Health & Safety – FirstPort reveal what landlord’s need to know
FirstPort reveal that the Supreme Court’s decision in the recent case of Edwards v Kumarasamy  UKSC 40 has shone a welcome spotlight on the importance of health and safety within the property industry. What started in July 2010 when Mr Edwards tripped on an uneven paving slab between the front door of his block of flats and the communal bin area, ended just over six years later with a judgment handed down by the Supreme Court, following a series of appeals.
In this case, Mr Edwards made a claim against his landlord under section 11 of the Landlord & Tenant Act 1985 which implies on a landlord a legal obligation to keep the structure and exterior of a building in repair in tenancies under 7 years. The Judge ruled that the pathway on which Mr Edwards tripped formed part of the structure and exterior and this meant he had an obligation to keep it in repair, and so an award of £3,750 was made.
The series of appeals which followed serves well to highlight how complicated this area of law can be and how very seriously landlords and managing agents must take their responsibilities. The Court of Appeal reversed the decision based on the fact that the landlord should have been given notice of the defect but was subsequently overruled and Mr Edwards’ claim for personal injury was upheld. The final decision was then made by the Supreme Court which decided that the path should not be deemed part of the exterior to the building and notice of the defect should have been given by the tenant.
Regardless of the final ruling however, this particular case should act as a wakeup call for landlords in terms of their repairing obligations to their tenants. Whilst this case focussed on section 11 of the Landlord and Tenant Act 1985, there are a number of other different areas a landlord should consider when thinking about the health and safety of their tenants.
The first place to start is the lease itself. This will almost certainly contain express terms as to the standards expected of landlords and should set out exactly what is required of a landlord.
Having considered the express terms of the relationship consideration should be given to what is implied by statute.
For leases of less than seven years section 11 of the Landlord and Tenant Act 1985 implies that a landlord must keep in repair the structure and exterior of the dwelling house, together with those installations relating to the supply of water, gas, electricity and for sanitation. Importantly the case of Edwards has confirmed that a landlord will only be liable for a breach of s11 if it fails to remedy a defect of which it has been notified.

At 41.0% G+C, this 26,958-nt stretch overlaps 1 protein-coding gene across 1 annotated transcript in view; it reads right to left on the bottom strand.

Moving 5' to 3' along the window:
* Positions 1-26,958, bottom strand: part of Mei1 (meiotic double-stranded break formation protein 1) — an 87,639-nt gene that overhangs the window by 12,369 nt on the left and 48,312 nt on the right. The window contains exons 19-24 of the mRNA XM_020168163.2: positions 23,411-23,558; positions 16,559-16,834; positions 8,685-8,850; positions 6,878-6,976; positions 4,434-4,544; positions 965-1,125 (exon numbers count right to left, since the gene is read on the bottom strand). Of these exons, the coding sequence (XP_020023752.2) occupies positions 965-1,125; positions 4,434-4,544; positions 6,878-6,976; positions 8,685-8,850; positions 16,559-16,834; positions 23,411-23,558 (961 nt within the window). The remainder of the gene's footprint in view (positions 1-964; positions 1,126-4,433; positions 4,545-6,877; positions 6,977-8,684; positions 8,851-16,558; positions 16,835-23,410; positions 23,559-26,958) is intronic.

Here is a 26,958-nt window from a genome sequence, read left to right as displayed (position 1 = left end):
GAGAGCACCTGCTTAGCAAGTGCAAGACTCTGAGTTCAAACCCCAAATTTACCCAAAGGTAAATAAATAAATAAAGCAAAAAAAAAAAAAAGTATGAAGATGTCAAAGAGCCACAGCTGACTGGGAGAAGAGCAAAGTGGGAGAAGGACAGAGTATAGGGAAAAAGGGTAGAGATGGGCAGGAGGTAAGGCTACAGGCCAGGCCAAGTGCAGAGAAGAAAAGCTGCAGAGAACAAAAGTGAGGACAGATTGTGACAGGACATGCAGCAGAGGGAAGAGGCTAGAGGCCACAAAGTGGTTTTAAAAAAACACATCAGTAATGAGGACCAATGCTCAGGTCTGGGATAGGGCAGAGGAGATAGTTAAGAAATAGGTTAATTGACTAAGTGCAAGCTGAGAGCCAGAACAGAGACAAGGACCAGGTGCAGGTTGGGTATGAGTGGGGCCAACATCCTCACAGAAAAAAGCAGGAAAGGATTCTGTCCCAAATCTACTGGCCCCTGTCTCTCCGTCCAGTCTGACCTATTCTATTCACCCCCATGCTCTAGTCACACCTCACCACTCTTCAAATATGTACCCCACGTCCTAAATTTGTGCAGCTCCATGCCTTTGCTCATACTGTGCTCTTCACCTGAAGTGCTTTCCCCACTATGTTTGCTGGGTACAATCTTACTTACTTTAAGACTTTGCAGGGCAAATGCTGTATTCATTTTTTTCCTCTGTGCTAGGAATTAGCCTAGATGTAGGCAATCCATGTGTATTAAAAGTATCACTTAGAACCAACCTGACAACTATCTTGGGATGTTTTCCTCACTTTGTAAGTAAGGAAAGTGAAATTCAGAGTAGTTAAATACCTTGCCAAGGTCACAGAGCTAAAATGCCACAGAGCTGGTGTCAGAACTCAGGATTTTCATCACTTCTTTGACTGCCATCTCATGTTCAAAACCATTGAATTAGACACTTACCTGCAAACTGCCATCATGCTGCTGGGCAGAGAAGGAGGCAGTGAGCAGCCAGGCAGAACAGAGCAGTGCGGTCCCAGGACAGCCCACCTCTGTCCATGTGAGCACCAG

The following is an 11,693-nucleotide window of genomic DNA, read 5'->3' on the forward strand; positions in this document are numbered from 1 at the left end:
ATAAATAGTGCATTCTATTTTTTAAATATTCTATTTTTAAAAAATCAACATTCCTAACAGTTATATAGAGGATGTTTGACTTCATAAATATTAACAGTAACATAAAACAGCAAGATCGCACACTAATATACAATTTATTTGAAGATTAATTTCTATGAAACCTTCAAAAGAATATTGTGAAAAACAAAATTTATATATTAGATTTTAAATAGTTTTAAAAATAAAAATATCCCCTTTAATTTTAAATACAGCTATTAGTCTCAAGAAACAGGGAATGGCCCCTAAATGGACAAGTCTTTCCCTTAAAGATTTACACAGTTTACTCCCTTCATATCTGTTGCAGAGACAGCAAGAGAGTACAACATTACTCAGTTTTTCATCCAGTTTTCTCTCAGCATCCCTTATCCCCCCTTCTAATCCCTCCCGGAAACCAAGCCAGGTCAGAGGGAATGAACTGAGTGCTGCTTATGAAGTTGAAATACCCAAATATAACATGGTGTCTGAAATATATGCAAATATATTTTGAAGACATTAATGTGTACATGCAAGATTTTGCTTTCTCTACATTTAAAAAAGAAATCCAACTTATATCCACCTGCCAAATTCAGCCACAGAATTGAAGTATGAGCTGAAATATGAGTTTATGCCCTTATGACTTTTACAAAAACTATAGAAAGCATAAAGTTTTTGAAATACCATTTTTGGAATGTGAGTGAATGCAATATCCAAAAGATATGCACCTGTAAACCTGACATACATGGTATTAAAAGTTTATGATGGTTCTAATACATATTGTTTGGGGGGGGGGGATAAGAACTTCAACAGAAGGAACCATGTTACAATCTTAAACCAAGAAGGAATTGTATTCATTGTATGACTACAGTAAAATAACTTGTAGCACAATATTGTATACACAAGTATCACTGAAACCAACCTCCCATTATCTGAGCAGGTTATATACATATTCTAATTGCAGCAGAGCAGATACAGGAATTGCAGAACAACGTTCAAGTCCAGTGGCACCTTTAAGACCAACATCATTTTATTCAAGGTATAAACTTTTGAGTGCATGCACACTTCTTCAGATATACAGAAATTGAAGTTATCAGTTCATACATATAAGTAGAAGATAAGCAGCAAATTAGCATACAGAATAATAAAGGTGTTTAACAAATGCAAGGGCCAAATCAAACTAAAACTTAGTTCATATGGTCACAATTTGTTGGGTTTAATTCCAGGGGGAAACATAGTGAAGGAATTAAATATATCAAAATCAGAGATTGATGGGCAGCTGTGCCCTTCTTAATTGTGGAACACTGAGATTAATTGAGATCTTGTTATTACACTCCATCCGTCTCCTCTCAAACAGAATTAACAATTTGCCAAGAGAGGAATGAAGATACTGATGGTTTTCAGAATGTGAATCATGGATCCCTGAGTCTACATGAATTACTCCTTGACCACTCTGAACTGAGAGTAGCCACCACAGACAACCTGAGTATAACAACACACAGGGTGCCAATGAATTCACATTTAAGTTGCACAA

More generally, prudent landlords would be well served to consider the provisions of the Occupiers' Liability Act 1957. This sets out duties owed to "visitors". In these circumstances those with control of property must take such care, as is reasonable in all the circumstances, to ensure that the visitor will be reasonably safe whilst at the premises. The Defective Premises Act 1972 also contains provisions which may be relevant as it provides that in certain circumstances landlords will be liable for defects in the state of the premises. Finally, the Occupiers Liability Act 1984 may apply to people who are on your land without permission. Here, controversially, there is a duty (subject to a number of hurdles being met) to take such care as is reasonable in all the circumstances to see that the trespasser does not suffer an injury as a result of danger on the premises.
The obligations on landlords to ensure their properties are safe and that tenants and visitors avoid injury are high. Well advised, responsible landlords and managing agents should have in place strong systems to ensure constant monitoring of site standards and safety; only then can you ensure your residents have the safety in place that they deserve.
FirstPort Lead Legal Consultant